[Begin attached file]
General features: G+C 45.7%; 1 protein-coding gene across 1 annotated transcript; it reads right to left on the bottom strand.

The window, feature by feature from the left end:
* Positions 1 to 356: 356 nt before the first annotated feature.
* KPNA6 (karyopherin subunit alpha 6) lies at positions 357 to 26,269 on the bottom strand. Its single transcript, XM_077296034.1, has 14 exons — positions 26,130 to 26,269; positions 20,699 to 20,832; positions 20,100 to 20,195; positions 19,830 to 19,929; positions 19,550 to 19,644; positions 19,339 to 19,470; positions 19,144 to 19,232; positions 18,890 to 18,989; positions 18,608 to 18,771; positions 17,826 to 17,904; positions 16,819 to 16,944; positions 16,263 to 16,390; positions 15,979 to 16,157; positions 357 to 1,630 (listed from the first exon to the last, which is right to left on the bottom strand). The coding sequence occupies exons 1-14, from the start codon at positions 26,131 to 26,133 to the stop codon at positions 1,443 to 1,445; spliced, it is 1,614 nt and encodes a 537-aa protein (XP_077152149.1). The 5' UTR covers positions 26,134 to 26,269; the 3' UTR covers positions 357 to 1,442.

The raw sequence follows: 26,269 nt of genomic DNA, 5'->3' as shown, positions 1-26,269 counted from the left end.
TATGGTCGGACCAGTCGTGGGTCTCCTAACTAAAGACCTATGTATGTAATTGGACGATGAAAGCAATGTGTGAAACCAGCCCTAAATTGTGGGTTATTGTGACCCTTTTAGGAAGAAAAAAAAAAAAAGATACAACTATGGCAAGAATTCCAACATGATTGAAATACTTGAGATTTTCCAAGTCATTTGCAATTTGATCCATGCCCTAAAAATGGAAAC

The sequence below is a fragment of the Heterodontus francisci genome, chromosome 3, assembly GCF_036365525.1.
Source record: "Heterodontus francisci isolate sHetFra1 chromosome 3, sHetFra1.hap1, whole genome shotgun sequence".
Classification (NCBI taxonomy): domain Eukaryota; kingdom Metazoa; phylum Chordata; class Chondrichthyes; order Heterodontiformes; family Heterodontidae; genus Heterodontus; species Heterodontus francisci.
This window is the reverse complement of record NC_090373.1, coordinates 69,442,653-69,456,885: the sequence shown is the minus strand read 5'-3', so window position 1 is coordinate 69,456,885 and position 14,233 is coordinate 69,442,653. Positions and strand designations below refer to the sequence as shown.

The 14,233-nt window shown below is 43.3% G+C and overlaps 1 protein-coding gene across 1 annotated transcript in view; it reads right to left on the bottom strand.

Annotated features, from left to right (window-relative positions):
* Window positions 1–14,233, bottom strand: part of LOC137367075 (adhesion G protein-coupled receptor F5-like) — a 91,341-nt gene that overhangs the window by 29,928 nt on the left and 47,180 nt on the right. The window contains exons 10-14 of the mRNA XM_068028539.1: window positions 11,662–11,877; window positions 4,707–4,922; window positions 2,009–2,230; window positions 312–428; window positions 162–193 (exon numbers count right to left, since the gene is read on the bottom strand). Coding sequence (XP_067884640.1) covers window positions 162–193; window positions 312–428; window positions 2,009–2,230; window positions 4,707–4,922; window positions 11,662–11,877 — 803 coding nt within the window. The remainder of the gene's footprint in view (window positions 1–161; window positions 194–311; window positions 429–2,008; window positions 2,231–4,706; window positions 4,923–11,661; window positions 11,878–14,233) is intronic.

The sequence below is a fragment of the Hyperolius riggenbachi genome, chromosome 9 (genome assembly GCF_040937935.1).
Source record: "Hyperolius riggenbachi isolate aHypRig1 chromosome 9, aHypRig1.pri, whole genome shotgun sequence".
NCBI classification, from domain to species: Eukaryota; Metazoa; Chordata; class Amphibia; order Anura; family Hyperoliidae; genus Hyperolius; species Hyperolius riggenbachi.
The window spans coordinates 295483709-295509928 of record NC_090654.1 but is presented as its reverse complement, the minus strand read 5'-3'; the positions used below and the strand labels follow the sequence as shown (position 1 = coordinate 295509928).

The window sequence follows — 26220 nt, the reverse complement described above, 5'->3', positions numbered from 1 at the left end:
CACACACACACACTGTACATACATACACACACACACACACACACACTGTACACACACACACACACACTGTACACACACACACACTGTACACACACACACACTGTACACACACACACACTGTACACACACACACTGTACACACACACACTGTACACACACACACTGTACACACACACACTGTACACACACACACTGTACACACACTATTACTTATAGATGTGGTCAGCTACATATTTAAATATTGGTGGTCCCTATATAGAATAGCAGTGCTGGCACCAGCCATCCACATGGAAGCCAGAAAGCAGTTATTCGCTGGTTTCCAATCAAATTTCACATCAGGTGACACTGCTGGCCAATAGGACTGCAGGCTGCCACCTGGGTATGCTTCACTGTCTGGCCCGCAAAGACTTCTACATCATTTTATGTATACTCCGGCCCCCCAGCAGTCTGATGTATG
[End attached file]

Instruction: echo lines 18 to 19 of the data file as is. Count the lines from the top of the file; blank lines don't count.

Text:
The window sequence follows — 26220 nt, the reverse complement described above, 5'->3', positions numbered from 1 at the left end:
CACACACACACACTGTACATACATACACACACACACACACACACACTGTACACACACACACACACACTGTACACACACACACACTGTACACACACACACACTGTACACACACACACACTGTACACACACACACTGTACACACACACACTGTACACACACACACTGTACACACACACACTGTACACACACACACTGTACACACACTATTACTTATAGATGTGGTCAGCTACATATTTAAATATTGGTGGTCCCTATATAGAATAGCAGTGCTGGCACCAGCCATCCACATGGAAGCCAGAAAGCAGTTATTCGCTGGTTTCCAATCAAATTTCACATCAGGTGACACTGCTGGCCAATAGGACTGCAGGCTGCCACCTGGGTATGCTTCACTGTCTGGCCCGCAAAGACTTCTACATCATTTTATGTATACTCCGGCCCCCCAGCAGTCTGATGTATG